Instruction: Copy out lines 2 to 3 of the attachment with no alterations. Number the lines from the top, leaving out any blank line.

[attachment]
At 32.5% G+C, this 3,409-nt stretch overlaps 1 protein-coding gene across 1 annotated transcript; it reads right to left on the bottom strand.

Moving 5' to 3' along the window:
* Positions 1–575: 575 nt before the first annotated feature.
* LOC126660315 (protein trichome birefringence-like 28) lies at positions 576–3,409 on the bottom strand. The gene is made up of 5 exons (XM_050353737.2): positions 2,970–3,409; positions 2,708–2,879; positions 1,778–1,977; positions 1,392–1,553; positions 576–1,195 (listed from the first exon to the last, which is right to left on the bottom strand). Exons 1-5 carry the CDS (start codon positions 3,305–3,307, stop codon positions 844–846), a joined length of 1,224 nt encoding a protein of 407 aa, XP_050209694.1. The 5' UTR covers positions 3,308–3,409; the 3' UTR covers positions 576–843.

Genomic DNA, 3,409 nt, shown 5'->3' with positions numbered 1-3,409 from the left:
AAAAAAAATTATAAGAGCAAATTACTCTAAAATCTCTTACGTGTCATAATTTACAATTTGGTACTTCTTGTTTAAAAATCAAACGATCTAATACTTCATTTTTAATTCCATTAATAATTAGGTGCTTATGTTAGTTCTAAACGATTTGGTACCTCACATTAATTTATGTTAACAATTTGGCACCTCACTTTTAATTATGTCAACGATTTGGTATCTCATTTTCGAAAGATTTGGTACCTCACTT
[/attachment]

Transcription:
Moving 5' to 3' along the window:
* Positions 1–575: 575 nt before the first annotated feature.